"It has nothing to do with sea-level rise," a retired teacher who gave his name as Bruce says about the island's woes.

"I'm sure it will impact us in time, but we're talking about short-term erosion, which has been going on for decades."

- Saving the harbor -

Tangier Mayor James Eskridge -- William's brother -- is pushing for the construction of a new sea wall to protect the town's main harbor.

The harbor -- a lifeline for the families making a living off the crab fishing industry -- is directly threatened by erosion. Its western entrance is growing wider as the water rises, making it increasingly vulnerable during storms.

But seeing the project become a reality has been painstakingly slow.

"This project here has been in the works for, I would say, almost 20 years," Eskridge said. "And since then, in 20 years' time, there's been so much erosion going on here that the original project would not work now."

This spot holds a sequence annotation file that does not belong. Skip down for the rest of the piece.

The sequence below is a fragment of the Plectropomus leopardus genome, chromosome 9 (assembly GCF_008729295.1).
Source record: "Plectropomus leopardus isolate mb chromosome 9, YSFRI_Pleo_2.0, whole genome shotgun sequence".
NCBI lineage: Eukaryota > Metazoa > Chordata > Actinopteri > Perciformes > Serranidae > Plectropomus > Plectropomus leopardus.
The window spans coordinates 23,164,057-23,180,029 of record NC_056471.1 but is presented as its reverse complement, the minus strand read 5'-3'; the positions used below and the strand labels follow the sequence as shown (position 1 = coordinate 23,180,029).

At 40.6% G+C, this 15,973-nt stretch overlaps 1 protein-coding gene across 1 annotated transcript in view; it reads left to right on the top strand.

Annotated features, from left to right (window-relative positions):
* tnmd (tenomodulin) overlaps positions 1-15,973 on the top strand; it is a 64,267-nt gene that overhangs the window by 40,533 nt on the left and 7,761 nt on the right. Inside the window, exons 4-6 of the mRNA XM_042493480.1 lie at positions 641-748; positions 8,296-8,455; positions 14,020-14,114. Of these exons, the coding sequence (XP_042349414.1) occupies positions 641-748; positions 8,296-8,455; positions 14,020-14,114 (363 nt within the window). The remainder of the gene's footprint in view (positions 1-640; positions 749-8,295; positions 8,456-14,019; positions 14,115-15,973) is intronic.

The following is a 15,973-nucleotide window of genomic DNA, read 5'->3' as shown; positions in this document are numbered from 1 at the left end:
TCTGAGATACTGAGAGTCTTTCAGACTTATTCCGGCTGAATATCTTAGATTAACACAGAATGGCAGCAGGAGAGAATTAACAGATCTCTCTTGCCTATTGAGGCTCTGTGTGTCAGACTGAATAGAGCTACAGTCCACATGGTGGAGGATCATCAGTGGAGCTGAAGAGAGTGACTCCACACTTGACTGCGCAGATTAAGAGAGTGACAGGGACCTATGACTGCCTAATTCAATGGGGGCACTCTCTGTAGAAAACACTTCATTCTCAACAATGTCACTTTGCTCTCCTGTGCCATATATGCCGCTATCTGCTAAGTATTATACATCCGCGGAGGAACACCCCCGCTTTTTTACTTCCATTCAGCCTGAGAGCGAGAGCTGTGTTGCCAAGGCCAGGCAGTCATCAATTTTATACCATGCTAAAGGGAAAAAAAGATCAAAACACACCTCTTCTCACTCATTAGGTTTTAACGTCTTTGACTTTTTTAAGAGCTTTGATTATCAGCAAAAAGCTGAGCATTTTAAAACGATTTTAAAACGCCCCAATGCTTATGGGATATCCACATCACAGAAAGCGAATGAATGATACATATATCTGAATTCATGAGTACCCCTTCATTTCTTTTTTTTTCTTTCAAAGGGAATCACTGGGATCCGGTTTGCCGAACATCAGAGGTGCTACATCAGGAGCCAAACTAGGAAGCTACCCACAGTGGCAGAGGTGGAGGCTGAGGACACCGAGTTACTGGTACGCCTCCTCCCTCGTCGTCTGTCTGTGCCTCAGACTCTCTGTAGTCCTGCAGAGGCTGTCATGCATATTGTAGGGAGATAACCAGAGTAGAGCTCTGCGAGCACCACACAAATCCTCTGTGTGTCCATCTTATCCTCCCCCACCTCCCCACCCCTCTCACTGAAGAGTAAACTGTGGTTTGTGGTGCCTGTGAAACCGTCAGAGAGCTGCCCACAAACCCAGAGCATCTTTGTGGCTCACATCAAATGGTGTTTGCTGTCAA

The delays are frustrating Tangier's residents as the erosion visibly diminishes their island.

Now set to be completed by next year, the project will provide only a short-term band-aid for a much bigger problem.

- 'Sunken sand hill' at risk -

David Schulte walks on what was once the village of Canaan. Today, only a few gravestones on a beach remain. Abandoned in the 1930s, Canaan is a reminder that erosion has always been a problem on Tangier Island.

But Schulte -- a marine biologist with the United States Army Corps of Engineers -- says global warming is dangerously accelerating that phenomenon.

"The water is now high enough that it's striking above the sand line on the island," he says.

Tangier is particularly vulnerable because it's made of softer material than many other islands.

"The island is basically a sunken sand hill, it's not like the islands on the South Pacific that have more stone," Schulte says, adding that a peat marsh on top of the sand is "very soft organic clay soil."